DATA Mining – A Social Scientist’s Tools: ELAN and Praat

Gallery

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If one considers doing serious field and/or ethnographic work in social, interactional and behavioural sciences, one should consider getting acquainted with the softwares Elan developed by the Max Planck Institute for Psycholinguistics, Nijmegen (MPI Nijmegen henceforth), and Praat by (Boersma and Weenink, 2014). In my doctoral … Continue reading

‘The Composite Semiotics of Repair’ – Updates on Methodology

During my PhD research↑ (.)
I transcribed sixTEen↑ hours of face-to-face interaction
for talk (.) errors (.) laughters=sniffs pauses (.)

facial expressions=gaze movements and voice qualia (.)
like PItch, fre:quency energy
(.) and their variations.

Mining human data is an extremely complex and painful exercise.  However I guess one can eventually reach a decent level of empirical precision and also get to contemplate a number of interesting insights on ‘errors’ and their propagation.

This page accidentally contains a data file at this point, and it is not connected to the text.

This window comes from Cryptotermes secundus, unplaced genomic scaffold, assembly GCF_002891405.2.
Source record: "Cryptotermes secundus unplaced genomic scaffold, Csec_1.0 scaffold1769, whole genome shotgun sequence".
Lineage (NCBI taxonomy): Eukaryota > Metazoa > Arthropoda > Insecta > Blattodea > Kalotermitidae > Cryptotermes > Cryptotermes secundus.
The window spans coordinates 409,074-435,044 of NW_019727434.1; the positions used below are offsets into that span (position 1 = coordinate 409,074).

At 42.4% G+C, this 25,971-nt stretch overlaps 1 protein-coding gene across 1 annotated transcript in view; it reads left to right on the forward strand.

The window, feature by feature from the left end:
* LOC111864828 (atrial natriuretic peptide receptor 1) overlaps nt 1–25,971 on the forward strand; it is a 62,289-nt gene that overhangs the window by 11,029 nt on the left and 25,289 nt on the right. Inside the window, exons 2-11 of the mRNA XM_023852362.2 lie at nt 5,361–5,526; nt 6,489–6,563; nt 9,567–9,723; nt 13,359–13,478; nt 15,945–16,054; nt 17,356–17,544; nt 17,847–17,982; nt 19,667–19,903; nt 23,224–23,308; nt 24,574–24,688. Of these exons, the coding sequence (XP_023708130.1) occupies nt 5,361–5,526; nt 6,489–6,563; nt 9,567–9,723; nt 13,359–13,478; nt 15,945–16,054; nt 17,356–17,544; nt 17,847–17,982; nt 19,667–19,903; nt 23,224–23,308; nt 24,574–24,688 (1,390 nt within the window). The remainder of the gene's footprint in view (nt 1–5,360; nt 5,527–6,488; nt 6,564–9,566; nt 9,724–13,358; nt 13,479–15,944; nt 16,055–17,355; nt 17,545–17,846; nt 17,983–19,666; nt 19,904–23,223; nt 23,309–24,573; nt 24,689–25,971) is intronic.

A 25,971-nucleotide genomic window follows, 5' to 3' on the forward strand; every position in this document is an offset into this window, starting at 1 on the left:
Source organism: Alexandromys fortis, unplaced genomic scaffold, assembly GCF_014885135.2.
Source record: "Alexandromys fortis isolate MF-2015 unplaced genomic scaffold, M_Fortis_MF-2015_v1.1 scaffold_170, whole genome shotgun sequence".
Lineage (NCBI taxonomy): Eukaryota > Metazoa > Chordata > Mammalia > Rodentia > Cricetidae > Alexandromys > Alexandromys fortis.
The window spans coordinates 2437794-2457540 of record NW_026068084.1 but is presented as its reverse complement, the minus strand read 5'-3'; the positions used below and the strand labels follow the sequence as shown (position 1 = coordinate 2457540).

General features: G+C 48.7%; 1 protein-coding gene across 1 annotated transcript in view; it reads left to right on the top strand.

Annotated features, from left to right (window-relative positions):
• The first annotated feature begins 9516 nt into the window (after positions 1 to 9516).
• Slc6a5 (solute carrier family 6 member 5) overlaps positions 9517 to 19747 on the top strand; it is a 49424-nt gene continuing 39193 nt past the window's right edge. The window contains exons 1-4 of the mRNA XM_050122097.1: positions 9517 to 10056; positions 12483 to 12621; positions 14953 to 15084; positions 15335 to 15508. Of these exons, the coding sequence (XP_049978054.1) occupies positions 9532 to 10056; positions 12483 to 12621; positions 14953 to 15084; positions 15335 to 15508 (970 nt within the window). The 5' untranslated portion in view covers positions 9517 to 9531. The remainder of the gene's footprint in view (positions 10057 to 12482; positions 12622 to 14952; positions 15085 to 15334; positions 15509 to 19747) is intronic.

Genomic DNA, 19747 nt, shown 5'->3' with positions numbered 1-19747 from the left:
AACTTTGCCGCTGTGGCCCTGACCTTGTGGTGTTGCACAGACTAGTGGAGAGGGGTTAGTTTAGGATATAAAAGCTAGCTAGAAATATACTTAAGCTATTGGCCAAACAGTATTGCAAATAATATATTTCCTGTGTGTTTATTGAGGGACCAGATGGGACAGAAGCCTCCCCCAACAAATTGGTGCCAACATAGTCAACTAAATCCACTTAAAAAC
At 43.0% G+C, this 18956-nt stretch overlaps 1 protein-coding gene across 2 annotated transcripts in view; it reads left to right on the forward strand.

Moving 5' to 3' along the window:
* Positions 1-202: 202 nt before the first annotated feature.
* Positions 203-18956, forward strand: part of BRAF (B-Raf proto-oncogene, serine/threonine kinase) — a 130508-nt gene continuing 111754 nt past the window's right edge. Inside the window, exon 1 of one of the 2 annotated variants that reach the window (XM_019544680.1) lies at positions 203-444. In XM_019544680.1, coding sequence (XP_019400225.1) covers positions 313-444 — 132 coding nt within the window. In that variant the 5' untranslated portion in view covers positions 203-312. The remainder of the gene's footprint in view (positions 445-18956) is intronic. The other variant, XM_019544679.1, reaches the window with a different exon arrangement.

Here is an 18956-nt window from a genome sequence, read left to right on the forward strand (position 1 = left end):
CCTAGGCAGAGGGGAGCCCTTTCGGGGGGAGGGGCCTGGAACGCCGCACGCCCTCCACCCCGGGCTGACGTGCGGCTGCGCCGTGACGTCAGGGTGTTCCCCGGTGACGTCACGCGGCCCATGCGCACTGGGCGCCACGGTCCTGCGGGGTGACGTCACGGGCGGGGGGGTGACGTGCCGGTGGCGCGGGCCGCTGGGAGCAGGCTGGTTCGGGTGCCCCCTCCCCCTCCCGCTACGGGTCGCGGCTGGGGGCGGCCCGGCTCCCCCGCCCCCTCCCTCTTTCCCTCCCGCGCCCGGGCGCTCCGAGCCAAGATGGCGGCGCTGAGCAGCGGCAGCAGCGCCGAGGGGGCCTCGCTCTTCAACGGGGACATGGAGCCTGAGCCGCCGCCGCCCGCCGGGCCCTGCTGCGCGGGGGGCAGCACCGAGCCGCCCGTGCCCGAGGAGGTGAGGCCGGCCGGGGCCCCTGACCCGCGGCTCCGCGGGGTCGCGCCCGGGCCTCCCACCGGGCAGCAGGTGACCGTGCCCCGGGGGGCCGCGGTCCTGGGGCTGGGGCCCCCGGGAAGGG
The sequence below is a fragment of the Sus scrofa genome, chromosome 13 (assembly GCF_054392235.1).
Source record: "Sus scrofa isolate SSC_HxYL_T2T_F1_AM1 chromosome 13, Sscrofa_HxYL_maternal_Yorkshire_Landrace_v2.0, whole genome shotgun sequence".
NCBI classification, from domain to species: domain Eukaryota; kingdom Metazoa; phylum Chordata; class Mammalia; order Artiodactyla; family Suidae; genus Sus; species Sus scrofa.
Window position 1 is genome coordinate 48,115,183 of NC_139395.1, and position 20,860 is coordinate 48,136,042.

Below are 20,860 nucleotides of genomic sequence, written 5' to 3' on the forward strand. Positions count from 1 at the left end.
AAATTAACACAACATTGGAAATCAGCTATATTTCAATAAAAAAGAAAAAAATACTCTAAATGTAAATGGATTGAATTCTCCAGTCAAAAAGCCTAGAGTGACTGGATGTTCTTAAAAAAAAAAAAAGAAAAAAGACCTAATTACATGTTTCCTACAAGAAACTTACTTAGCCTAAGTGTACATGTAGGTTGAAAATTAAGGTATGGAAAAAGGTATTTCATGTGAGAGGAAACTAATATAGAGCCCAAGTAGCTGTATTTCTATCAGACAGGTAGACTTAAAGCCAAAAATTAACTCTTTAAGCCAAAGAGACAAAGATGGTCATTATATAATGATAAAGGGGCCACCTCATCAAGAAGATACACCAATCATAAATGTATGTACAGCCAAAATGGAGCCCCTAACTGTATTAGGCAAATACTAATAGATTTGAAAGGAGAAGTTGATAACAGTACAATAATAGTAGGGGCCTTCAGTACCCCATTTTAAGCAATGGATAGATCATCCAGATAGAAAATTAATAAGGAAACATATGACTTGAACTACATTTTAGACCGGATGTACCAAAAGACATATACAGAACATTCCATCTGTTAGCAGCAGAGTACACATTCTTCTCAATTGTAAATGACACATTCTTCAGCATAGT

Albanese C. - form 'The Composite Semiotics of Interactional Repair' (All rights reserved)

Albanese C. – form ‘The Composite Semiotics of Interactional Repair’ (All rights reserved)

More to follow…

Thank You Note

I would like to thank DICA-lab, its IT Support and especially Prof. Dr. Charles Max for giving me the chance to host my research in this space.

In February 2015, I was awarded the title of Doctor of Science of Education from University of Luxembourg with a work in human ethology, social semiotics and evolutionary anthropology titled “The Composite Semiotics of Repair in French and Italian TV Debates“.

I would like to humbly thank the following scholars for being in my Defense Committee:

Dr. Charles Max, Dissertation Supervisor, Professor, Université du Luxembourg

Dr. Peter Gilles, Chairman, Professor, Université du Luxembourg

Dr. Steve Walsh, Vice Chairman, Professor, Newcastle University

Dr. Shanley AllenProfessor, Technische Universität Kaiserslautern

Dr. Viviana GaballoProfessor, Università di Macerata

I would also like to also thank Pr. Dr. Nick Enfield for having engaged in the discussion of my work in its developmental phase. Very kindly, Nick invited me to the Max Planck Institute of Psycholinguistics in Nijmegen in 2012 and brilliantly organised a series of meetings to discuss this work when still underdeveloped. I would like to thank J. Barinova, H. Clark, C. DeVos, M. Dingemase, for their patience and because the talks I had with them were crucial to help me clarify methodological points in this work, that would otherwise be severely biased.

There is some work ongoing and I promise to give updates as often as possible. Thank you for reading this blog.